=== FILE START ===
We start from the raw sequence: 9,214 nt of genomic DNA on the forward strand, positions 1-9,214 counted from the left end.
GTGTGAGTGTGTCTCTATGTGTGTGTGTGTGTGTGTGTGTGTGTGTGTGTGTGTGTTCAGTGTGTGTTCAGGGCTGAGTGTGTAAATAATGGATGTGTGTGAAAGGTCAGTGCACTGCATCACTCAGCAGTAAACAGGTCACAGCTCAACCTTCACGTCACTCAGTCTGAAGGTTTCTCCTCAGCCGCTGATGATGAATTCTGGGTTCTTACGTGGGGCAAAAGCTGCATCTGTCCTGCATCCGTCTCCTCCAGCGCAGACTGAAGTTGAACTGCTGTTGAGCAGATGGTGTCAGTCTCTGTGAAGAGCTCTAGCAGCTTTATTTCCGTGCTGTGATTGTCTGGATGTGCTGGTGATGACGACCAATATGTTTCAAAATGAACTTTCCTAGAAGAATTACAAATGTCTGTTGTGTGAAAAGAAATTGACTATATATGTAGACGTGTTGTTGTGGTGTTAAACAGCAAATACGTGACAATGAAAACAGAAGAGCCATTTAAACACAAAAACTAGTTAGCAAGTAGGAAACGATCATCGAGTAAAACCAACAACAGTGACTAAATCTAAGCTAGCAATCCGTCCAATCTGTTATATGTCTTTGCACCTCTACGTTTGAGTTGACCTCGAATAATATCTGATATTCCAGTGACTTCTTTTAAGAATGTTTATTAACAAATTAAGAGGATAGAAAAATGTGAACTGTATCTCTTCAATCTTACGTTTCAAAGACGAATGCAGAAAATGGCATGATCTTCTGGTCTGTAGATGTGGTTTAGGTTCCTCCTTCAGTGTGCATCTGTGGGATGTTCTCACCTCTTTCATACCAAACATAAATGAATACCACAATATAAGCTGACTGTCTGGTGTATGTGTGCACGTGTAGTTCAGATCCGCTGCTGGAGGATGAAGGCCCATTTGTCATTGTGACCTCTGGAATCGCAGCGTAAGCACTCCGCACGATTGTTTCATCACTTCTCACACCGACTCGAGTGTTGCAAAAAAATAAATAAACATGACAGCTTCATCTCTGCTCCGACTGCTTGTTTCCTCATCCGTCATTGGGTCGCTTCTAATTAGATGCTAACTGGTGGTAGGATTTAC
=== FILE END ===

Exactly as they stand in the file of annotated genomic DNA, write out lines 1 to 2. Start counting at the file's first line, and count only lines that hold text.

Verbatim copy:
We start from the raw sequence: 9,214 nt of genomic DNA on the forward strand, positions 1-9,214 counted from the left end.
GTGTGAGTGTGTCTCTATGTGTGTGTGTGTGTGTGTGTGTGTGTGTGTGTGTGTGTTCAGTGTGTGTTCAGGGCTGAGTGTGTAAATAATGGATGTGTGTGAAAGGTCAGTGCACTGCATCACTCAGCAGTAAACAGGTCACAGCTCAACCTTCACGTCACTCAGTCTGAAGGTTTCTCCTCAGCCGCTGATGATGAATTCTGGGTTCTTACGTGGGGCAAAAGCTGCATCTGTCCTGCATCCGTCTCCTCCAGCGCAGACTGAAGTTGAACTGCTGTTGAGCAGATGGTGTCAGTCTCTGTGAAGAGCTCTAGCAGCTTTATTTCCGTGCTGTGATTGTCTGGATGTGCTGGTGATGACGACCAATATGTTTCAAAATGAACTTTCCTAGAAGAATTACAAATGTCTGTTGTGTGAAAAGAAATTGACTATATATGTAGACGTGTTGTTGTGGTGTTAAACAGCAAATACGTGACAATGAAAACAGAAGAGCCATTTAAACACAAAAACTAGTTAGCAAGTAGGAAACGATCATCGAGTAAAACCAACAACAGTGACTAAATCTAAGCTAGCAATCCGTCCAATCTGTTATATGTCTTTGCACCTCTACGTTTGAGTTGACCTCGAATAATATCTGATATTCCAGTGACTTCTTTTAAGAATGTTTATTAACAAATTAAGAGGATAGAAAAATGTGAACTGTATCTCTTCAATCTTACGTTTCAAAGACGAATGCAGAAAATGGCATGATCTTCTGGTCTGTAGATGTGGTTTAGGTTCCTCCTTCAGTGTGCATCTGTGGGATGTTCTCACCTCTTTCATACCAAACATAAATGAATACCACAATATAAGCTGACTGTCTGGTGTATGTGTGCACGTGTAGTTCAGATCCGCTGCTGGAGGATGAAGGCCCATTTGTCATTGTGACCTCTGGAATCGCAGCGTAAGCACTCCGCACGATTGTTTCATCACTTCTCACACCGACTCGAGTGTTGCAAAAAAATAAATAAACATGACAGCTTCATCTCTGCTCCGACTGCTTGTTTCCTCATCCGTCATTGGGTCGCTTCTAATTAGATGCTAACTGGTGGTAGGATTTAC